Photos by Scott Rando

Dragonflies and fishing

If you have fished in the region, either on a lake, river, or stream, you will see and hear other wildlife.Muskrats and otters can be found in many lakes and along rivers. Birds of all kinds are abundant as well, on and near waterways. Flying creatures make their presence known by the sense of touch (and bite). The pesky black flies and mosquitoes that appear in the spring can make fishing an exercise of alternating between casting and swatting.

There is a family of insects, however, that has a voracious appetite for small flying insects. This family of flying carnivores is called the Odonata family, or dragonflies and damselflies. These insects are plentiful along waterway shorelines during the warmer months of spring, summer and through the beginning of fall. They are very efficient in catching prey. A single dragonfly can eat hundreds of mosquitoes per day. They can frequently be seen flying over the water, perhaps hovering in one spot before darting away at high speeds to catch a meal. With their legs, they capture prey in mid-flight and then perch somewhere to eat their still-squirming meal.

Dragonflies need water for their life cycle. Adult dragonflies breed and lay their eggs in or near the water, usually on top of an aquatic plant, stick, or other debris in the water. The eggs hatch into nymphs, which spend one to two years in the water, depending on the species, before they emerge as an adult. They feed on other insects; small tadpoles; very young fish, called fry; and anything else they can grab. They stay near the bottom, which is important to know if you are using nymph-pattern flies.

Dragonfly nymphs have six stout legs, which they use to walk about the river-bottom and climb up on objects. They also have the ability to take in and thrust water out of their gill chamber, giving them the ability to quickly dart after prey or out of harm’s way. Nymphs are well camouflaged and are found around sticks and debris. If fishing flies, you want to present the fly near the bottom where the nymph habitat is located. There are many plastic nymph lures that work as well, and a “Texas-rigged” nymph helps to avoid getting snagged as much. Take the barb of the hook through the head and follow through with the shank, then embed the barb into the mid-part of the abdomen. Fish larger sizes of nymph during the spring and early summer, and smaller nymphs later into the fall, as the bulk of dragonfly emergence takes place in the earlier part of the season, and they will be the larger nymphs.

 

While we are talking about the Odonatan family, it’s important to mention damselflies. Damselflies are smaller than dragonflies with wings folded behind their back instead of out to the sides like those of a dragonfly. Like dragonflies, the adults of the various species come in an assortment of colors, with the females being less colorful, sometimes to the extent of the female appearing like an entirely different species to someone just starting out in Odonatan identification. Like the adults, damselfly nymphs are smaller than dragonfly nymphs. Damselfly nymphs can change their color to match their surroundings: brown, tan, green and olive are the most encountered colors.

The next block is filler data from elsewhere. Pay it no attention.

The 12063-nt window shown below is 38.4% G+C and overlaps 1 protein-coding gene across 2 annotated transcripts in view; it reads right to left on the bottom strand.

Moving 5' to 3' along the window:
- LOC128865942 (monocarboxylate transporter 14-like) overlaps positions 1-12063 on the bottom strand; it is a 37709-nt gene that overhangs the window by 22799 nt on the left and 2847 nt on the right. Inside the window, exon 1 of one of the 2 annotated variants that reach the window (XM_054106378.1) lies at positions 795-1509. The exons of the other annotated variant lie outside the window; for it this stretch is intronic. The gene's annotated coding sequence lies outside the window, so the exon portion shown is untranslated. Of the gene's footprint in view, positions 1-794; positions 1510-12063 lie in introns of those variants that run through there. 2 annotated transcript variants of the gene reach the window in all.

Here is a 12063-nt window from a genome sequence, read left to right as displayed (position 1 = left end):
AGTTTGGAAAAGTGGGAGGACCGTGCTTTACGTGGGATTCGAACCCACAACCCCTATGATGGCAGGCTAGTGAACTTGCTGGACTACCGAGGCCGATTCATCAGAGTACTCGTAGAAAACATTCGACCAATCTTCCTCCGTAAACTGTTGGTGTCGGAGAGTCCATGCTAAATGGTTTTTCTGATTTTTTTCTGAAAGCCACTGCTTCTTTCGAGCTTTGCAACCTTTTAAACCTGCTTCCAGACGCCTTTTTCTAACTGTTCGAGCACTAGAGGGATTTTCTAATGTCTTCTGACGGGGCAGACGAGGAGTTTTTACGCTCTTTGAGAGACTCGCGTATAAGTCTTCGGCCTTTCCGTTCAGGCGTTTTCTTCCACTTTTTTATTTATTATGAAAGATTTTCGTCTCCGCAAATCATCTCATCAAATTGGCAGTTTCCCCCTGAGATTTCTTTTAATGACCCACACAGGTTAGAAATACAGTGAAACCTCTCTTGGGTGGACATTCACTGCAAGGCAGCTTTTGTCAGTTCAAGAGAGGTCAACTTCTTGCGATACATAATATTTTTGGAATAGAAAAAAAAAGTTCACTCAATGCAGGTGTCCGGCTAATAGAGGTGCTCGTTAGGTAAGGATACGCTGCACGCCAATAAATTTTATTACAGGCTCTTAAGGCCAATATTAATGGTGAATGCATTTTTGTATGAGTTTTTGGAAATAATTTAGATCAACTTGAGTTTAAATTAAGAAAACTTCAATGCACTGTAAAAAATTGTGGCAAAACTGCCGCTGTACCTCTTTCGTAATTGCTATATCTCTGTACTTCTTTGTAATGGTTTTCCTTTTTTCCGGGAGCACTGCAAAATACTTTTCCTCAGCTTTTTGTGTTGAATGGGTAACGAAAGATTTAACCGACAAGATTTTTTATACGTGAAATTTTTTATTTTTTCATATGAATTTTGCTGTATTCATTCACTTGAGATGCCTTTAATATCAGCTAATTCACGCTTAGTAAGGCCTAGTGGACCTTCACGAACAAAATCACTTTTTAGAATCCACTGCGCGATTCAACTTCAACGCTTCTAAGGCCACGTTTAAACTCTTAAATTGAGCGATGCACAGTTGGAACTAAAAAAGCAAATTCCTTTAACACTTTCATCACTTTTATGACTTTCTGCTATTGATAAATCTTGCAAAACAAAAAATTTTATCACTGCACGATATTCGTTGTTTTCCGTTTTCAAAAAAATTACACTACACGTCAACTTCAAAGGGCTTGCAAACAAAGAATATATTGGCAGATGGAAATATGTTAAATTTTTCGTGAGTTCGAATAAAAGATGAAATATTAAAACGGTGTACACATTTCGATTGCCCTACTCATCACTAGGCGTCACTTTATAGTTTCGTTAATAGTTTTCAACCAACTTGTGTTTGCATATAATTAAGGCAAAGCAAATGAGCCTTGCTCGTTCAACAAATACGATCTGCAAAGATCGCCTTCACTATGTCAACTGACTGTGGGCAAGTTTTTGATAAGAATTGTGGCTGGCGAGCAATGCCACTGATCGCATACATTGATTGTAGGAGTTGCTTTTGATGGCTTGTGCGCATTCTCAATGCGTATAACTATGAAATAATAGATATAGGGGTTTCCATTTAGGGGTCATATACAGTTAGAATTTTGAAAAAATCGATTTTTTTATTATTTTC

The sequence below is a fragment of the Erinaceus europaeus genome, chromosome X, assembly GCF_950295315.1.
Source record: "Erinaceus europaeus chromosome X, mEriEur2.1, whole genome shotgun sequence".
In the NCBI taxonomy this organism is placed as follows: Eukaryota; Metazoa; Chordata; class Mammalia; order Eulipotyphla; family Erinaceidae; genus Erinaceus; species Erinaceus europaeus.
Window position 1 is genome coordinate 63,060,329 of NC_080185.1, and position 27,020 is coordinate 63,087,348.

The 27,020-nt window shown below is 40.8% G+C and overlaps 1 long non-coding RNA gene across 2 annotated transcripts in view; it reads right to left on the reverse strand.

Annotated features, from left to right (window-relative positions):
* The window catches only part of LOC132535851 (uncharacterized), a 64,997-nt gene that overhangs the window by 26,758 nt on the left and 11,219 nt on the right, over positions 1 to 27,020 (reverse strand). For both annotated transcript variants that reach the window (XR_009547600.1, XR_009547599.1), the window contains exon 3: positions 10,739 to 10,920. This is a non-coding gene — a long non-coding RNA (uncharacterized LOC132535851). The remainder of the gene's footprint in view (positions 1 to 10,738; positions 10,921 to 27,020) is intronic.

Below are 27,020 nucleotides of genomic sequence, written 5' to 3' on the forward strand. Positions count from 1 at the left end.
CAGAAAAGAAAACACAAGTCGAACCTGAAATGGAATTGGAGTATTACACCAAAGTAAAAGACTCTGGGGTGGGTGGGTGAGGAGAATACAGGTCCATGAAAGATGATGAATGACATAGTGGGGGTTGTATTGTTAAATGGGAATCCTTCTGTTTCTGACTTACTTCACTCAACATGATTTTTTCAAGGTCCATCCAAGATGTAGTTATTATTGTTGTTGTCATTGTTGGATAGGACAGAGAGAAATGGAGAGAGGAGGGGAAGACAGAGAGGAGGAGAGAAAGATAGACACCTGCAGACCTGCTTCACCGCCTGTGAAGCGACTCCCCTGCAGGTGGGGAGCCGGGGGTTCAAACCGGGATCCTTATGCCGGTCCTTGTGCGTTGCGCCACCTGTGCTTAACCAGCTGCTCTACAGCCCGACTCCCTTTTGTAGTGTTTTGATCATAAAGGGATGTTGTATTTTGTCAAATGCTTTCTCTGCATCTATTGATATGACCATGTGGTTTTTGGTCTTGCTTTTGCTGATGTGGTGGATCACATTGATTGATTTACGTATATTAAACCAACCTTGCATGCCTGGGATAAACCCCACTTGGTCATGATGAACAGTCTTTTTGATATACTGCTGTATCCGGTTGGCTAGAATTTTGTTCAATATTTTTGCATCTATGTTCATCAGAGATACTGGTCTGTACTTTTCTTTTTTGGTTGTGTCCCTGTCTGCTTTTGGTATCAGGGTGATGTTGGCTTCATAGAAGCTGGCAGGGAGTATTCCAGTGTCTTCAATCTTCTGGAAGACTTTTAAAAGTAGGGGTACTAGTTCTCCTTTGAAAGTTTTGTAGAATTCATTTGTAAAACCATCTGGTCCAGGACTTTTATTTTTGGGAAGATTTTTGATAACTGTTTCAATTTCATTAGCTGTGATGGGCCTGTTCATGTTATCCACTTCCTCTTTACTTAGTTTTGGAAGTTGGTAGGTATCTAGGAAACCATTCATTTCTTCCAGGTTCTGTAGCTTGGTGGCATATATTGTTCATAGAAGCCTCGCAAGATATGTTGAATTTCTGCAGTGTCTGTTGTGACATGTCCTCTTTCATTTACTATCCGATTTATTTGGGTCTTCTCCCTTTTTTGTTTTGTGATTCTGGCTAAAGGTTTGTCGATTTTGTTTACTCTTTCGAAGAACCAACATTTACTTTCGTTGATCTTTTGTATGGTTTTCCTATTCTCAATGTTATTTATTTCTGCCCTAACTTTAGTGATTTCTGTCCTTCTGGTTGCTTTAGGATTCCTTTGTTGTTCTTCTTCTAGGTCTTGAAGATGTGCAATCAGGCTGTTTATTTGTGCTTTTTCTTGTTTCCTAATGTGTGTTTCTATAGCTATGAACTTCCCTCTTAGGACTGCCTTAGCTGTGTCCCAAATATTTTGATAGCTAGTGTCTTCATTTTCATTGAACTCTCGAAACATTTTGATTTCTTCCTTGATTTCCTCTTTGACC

Fishing using nymph patterns is similar with either dragonflies or damselflies. Try to match the nymph pattern or artificial lure with the species that are present where you fish. Fresh exuvia (the outer skin that nymphs leave on sticks or rocks above the water when they emerge as adults) is a clue that fish are feeding on that species. Different species of Odonatan emerge at different times of the spring and summer. Your target species of fish will determine what size or species of nymph pattern to fish. The larger dragonfly nymphs will do well for bass, and the smaller damselfly nymphs are better suited for trout fishing in a stream. Hook sixes of #12 or #14 work well for damsel nymph patterns and longer shank hooks of #4 to #8 are used for dragonfly nymphs. Retrieve with a slow crawl technique with a couple of twitches to simulate the nymph’s use of the gill chamber squirt to propel itself.

There are several good guides to dragonflies and damselflies, and many are of a handy field guide size that are easy to carry. A good beginners guide is “Stokes Beginner’s Guide to Dragonflies,” available from Amazon. For people with a mobile device, a free app can be found here: www.birdseyebirding.com/apps/dragonfly-id-app.

If you fish the same areas a few times over the summer, you will soon find that new species appear at various times during our warm months. There are several fly-tying guidebooks for nymphs, and even some adult patterns. Likewise, for plastic nymphs, there are several color variations and sizes available. Water visibility will play a part in color; if the water is reasonably clear, then natural colors will probably work the best. Most larvae netted during macroinvertebrate surveys are light to dark brown.

So when you are out fishing at the stream or pond, check out what is emerging or flying. If you are not sure what to use, try a “best-guess” nymph in a natural color. And if you are having good luck with another natural or artificial bait, still keep an eye on the dragonflies; every time you see them in flight, they are most likely munching on those pesky flying insects that are trying to munch on you!

 

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